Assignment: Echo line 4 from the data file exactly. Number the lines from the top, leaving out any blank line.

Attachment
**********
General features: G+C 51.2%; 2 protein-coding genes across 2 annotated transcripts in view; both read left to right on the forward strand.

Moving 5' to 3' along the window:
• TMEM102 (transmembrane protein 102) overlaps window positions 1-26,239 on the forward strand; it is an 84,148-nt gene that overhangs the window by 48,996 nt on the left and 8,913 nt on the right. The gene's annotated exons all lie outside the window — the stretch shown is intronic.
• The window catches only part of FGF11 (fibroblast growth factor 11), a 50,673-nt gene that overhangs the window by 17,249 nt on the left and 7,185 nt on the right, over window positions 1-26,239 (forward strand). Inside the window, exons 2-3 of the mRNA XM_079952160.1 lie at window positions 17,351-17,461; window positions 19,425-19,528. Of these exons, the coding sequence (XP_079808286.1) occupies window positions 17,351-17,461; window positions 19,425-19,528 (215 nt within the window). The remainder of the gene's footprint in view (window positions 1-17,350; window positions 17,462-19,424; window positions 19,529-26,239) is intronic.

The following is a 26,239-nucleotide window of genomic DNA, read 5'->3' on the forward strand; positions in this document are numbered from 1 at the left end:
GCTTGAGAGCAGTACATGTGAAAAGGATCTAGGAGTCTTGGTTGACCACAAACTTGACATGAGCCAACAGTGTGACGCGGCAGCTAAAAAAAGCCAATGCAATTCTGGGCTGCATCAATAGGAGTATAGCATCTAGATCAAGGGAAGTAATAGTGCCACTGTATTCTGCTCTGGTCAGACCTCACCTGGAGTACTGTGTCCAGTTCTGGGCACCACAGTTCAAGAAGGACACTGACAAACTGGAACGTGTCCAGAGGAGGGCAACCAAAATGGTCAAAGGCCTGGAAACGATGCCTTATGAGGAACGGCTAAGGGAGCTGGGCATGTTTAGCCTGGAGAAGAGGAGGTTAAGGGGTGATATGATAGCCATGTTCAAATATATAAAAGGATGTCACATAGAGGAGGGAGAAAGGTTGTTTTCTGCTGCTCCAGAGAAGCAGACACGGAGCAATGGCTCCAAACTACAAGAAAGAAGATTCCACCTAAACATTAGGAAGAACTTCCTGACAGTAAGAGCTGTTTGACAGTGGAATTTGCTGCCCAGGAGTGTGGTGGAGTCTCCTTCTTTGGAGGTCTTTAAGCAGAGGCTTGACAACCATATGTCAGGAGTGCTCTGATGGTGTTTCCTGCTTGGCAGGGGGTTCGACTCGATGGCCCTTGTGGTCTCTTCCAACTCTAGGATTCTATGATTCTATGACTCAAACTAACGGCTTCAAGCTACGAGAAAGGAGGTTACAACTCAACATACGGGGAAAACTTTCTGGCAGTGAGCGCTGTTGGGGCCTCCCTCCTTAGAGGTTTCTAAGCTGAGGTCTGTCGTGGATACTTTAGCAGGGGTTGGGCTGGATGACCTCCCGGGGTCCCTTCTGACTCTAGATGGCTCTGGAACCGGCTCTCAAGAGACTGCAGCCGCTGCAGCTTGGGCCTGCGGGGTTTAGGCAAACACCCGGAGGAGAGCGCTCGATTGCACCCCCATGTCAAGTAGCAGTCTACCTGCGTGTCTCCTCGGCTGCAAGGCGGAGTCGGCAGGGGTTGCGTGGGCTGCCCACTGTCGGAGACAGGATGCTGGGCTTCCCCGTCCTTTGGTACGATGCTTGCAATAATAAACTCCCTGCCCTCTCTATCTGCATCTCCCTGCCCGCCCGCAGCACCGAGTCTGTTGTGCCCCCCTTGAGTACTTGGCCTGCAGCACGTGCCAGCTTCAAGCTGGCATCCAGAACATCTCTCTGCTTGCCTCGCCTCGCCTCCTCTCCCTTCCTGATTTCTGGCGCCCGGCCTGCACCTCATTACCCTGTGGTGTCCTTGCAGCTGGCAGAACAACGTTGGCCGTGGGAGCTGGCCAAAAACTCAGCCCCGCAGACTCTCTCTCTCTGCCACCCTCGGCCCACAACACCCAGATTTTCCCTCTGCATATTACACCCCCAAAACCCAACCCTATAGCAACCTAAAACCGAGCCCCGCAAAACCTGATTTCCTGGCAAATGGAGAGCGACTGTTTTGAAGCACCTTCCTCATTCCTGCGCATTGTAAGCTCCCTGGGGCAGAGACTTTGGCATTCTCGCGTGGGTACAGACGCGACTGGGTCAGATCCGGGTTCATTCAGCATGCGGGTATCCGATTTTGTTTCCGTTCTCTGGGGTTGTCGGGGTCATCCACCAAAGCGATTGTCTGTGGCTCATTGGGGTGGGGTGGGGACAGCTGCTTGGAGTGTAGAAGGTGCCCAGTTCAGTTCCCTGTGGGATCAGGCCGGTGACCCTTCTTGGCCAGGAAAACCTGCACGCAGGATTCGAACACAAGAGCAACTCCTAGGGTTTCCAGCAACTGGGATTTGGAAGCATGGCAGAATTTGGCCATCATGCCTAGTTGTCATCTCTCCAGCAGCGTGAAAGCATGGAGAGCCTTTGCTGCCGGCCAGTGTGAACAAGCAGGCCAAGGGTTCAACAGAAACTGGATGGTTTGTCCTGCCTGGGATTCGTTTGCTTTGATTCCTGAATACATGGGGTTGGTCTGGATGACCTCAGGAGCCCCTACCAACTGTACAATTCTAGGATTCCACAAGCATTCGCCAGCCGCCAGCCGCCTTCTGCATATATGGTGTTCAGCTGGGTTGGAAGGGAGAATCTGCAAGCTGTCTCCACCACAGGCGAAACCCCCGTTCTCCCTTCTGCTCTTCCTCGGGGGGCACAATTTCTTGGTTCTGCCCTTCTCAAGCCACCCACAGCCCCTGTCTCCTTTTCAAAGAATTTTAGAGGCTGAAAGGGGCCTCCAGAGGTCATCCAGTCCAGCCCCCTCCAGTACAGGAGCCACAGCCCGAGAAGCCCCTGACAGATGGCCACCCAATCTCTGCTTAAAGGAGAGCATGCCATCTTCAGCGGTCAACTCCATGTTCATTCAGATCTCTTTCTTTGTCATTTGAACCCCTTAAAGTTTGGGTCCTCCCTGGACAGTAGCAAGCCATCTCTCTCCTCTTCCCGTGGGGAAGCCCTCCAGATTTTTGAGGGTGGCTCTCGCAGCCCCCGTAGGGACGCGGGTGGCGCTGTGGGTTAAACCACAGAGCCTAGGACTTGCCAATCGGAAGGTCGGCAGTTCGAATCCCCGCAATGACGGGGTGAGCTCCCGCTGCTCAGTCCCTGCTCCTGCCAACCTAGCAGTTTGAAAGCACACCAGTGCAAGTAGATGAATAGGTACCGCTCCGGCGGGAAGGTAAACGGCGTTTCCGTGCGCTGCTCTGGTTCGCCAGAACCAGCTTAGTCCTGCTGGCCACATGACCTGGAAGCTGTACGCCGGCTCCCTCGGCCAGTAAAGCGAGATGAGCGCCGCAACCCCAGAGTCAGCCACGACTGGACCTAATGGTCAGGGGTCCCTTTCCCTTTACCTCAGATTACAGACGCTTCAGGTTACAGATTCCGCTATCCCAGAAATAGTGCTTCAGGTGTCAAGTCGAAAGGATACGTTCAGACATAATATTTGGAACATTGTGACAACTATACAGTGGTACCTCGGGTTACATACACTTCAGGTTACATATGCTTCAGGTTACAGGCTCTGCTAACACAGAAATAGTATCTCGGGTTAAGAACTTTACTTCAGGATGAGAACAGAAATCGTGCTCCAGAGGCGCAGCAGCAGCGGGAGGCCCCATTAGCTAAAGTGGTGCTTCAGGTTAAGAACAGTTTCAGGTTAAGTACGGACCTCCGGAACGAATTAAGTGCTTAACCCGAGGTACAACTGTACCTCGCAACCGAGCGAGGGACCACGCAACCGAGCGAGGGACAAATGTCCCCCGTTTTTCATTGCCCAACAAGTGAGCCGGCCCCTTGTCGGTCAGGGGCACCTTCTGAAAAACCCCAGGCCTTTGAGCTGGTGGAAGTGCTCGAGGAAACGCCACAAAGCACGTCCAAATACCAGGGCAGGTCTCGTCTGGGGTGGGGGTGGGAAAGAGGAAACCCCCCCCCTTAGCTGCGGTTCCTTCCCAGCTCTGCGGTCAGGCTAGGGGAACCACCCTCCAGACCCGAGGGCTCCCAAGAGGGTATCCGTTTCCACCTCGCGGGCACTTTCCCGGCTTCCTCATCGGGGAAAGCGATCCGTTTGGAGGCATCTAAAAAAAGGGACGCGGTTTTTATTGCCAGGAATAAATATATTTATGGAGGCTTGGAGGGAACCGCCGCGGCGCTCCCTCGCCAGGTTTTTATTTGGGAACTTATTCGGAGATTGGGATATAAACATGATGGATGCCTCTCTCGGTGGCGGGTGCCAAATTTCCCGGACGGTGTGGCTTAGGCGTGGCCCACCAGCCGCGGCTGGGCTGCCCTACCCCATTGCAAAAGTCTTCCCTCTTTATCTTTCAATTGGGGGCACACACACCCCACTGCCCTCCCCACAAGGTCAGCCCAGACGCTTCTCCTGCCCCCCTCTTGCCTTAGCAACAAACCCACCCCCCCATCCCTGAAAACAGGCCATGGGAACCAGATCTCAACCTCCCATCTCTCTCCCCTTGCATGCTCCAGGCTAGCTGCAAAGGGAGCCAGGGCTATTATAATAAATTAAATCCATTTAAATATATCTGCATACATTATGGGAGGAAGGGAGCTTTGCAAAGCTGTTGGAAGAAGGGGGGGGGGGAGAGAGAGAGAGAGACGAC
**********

• The window catches only part of FGF11 (fibroblast growth factor 11), a 50,673-nt gene that overhangs the window by 17,249 nt on the left and 7,185 nt on the right, over window positions 1-26,239 (forward strand). Inside the window, exons 2-3 of the mRNA XM_079952160.1 lie at window positions 17,351-17,461; window positions 19,425-19,528. Of these exons, the coding sequence (XP_079808286.1) occupies window positions 17,351-17,461; window positions 19,425-19,528 (215 nt within the window). The remainder of the gene's footprint in view (window positions 1-17,350; window positions 17,462-19,424; window positions 19,529-26,239) is intronic.